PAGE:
About the book:
Now available in paperback with a new afterword.
Since the tragic events of September 11 and the commencement of the "war on terror," the relationship between U.S. policy in the Middle East and the oceans of crude oil that lie beneath the region's soil has come under close scrutiny. In Blood and Oil, international security expert Michael T. Klare traces oil's impact on foreign affairs from World War II to the present, arguing that America's oil-influenced military actions will only increase in the coming years. By 2020, the United States will need to import twice as much fuel per year as it did in 1990, and since most of this oil will come from chronically unstable, strongly anti-American regions -- the Gulf, the Caspian Sea, and Africa -- recurrent involvement in violent conflcit is sure to follow.
With clarity and urgency, Blood and Oil delineates the United States' predicament: America's wells are drying up even as its demand increases, while anti-American fervor is building in the world's oil-rich nations. It is time, Klare cautions, to change our energy policies, before we spend the next decades paying for oil with blood.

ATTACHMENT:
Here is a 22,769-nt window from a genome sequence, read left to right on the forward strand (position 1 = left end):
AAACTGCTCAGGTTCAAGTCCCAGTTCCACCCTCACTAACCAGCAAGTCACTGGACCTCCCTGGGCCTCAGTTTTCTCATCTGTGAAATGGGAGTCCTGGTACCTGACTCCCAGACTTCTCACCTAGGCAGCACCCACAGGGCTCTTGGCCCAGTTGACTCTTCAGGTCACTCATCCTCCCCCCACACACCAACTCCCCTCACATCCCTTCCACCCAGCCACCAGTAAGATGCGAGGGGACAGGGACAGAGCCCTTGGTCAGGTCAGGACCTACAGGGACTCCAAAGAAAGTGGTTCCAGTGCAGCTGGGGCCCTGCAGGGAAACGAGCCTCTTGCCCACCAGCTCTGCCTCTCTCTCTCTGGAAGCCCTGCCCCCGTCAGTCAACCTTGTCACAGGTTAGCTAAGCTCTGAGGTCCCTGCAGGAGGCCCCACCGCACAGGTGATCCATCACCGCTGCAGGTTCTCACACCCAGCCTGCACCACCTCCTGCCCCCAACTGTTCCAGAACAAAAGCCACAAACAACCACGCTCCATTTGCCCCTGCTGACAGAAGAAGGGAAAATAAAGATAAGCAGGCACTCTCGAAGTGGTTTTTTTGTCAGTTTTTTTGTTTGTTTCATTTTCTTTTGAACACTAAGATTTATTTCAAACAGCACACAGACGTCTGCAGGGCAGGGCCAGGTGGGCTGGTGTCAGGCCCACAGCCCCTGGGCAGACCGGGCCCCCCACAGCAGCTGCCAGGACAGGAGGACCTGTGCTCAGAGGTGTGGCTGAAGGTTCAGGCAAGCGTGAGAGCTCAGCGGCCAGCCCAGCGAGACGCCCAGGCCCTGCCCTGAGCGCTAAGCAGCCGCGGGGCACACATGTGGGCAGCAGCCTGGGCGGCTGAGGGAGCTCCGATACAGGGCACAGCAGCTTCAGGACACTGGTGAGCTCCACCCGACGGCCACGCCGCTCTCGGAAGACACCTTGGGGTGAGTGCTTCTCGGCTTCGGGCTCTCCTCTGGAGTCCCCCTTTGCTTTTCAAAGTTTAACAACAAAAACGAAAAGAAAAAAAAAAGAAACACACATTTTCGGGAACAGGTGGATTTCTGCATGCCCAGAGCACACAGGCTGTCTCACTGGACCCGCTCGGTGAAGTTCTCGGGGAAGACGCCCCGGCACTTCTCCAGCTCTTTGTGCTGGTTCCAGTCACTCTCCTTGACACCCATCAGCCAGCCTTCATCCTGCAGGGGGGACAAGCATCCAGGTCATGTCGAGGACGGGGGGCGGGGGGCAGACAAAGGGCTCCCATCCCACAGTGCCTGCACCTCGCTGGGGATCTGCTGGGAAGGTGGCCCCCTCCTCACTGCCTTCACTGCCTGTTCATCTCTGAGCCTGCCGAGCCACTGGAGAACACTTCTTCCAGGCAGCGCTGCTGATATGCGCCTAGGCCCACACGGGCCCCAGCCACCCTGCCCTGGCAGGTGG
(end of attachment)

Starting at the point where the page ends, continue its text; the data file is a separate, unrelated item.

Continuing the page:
Michael Klare on Greeting Hu with a 21-Gun "Salute"
Michael T. Klare is the Five College Professor of Program in Peace and World
Security Studies at Hampshire College in Amherst. Defense correspondent for The
Nation and a contributing editor for Current History, he is the author of Resource Wars, Rogue States and Nuclear Outlaws, and Low Intensity Warfare. He lives in Northampton, Massachusetts.
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